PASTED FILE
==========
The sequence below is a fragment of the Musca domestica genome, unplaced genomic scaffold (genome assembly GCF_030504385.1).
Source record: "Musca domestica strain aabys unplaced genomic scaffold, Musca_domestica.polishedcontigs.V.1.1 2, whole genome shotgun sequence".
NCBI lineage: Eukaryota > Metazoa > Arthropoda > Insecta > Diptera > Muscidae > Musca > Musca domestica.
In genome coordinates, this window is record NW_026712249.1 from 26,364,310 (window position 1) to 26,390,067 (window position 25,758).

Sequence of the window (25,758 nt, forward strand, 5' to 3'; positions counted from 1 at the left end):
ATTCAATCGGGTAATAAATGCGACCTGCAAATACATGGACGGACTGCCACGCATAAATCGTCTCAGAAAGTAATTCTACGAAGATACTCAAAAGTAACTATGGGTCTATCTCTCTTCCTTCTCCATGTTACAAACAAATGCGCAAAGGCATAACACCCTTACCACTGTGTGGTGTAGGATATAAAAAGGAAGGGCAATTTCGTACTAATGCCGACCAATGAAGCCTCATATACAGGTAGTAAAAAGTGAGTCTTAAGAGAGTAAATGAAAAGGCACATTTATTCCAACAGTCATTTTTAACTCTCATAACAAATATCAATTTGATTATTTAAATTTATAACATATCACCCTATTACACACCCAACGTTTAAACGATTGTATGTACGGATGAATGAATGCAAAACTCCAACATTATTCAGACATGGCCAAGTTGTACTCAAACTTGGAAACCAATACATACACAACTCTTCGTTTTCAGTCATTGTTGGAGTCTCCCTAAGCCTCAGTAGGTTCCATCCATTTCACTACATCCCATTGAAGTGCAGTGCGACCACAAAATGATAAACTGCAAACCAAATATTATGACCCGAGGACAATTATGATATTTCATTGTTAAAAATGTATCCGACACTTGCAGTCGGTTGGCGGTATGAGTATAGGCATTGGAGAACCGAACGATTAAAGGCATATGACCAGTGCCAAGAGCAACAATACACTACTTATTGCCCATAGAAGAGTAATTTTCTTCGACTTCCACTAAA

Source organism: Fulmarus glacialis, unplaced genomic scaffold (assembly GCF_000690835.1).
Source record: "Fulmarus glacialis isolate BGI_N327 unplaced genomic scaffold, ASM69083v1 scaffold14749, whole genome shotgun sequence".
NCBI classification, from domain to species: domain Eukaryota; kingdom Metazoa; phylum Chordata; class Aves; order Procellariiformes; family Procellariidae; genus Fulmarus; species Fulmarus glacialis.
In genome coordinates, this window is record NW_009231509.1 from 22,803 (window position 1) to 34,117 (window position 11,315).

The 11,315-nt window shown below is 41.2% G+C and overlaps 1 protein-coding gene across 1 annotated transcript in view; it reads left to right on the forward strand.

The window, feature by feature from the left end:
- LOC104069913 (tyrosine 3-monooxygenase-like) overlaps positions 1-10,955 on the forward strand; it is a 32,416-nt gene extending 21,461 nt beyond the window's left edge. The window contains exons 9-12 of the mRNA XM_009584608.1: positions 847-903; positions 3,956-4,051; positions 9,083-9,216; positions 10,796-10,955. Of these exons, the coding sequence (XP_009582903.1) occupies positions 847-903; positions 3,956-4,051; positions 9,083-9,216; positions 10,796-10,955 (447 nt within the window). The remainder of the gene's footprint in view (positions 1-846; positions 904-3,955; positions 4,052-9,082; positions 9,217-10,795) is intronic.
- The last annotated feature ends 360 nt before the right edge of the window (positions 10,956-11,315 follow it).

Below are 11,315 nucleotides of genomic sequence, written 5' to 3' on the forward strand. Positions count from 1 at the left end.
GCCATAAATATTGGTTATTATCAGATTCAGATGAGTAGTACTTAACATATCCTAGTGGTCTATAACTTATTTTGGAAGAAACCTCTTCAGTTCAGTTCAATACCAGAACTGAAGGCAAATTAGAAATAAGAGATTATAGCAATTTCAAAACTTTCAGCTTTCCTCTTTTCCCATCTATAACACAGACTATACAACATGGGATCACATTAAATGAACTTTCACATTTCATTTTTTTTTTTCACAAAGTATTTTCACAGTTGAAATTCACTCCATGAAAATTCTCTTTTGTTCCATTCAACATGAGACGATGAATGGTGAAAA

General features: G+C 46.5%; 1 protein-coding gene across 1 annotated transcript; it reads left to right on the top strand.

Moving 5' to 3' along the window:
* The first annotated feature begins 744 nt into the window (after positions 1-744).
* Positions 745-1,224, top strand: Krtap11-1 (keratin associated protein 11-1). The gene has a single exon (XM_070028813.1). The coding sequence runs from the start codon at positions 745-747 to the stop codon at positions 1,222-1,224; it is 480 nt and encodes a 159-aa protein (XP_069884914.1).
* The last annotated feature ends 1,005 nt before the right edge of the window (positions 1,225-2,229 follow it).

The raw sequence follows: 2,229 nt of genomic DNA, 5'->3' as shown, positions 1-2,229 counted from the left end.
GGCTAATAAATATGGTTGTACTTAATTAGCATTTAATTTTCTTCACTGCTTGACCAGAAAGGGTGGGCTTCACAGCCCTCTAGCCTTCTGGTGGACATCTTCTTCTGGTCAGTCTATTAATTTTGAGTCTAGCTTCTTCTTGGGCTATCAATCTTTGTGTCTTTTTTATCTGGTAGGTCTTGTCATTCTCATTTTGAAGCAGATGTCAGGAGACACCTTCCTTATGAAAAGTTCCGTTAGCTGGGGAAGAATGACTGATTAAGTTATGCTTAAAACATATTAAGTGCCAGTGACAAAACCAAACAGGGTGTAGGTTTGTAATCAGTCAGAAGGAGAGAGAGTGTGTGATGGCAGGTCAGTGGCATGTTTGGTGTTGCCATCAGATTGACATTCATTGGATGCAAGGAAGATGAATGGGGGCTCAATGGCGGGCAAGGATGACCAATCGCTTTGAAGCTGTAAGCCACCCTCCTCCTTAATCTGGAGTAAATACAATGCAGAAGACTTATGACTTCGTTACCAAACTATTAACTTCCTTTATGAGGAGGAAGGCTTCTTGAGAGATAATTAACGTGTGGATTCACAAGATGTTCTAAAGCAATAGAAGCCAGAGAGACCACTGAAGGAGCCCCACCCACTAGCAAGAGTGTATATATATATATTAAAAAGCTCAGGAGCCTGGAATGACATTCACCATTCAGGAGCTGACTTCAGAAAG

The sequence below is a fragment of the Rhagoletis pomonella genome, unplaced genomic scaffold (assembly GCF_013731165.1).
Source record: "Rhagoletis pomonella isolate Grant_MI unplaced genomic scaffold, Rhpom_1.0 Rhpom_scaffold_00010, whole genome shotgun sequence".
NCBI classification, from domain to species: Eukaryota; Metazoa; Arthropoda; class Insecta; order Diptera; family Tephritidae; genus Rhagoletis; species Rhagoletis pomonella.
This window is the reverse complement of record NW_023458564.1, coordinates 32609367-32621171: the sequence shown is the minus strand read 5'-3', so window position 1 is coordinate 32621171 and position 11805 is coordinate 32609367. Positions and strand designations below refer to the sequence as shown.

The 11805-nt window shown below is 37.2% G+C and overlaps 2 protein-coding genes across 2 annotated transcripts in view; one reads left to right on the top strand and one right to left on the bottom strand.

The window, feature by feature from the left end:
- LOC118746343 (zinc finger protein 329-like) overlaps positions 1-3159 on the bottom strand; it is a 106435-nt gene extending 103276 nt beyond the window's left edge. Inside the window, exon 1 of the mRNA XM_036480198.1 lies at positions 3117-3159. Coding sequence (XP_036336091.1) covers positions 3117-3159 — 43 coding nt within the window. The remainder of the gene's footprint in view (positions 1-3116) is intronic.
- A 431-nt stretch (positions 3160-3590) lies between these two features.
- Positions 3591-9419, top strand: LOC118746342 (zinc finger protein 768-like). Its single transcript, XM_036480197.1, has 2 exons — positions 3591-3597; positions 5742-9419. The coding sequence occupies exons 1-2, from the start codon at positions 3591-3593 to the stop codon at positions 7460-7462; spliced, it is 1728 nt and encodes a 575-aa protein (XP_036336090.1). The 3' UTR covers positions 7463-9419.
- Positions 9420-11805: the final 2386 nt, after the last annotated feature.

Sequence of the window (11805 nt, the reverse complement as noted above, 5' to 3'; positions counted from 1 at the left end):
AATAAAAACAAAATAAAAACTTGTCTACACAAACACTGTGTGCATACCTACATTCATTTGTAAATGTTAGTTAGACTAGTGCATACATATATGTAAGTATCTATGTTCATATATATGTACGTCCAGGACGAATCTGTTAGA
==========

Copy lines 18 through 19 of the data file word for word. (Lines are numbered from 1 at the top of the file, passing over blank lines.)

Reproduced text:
Moving 5' to 3' along the window:
* The first annotated feature begins 744 nt into the window (after positions 1-744).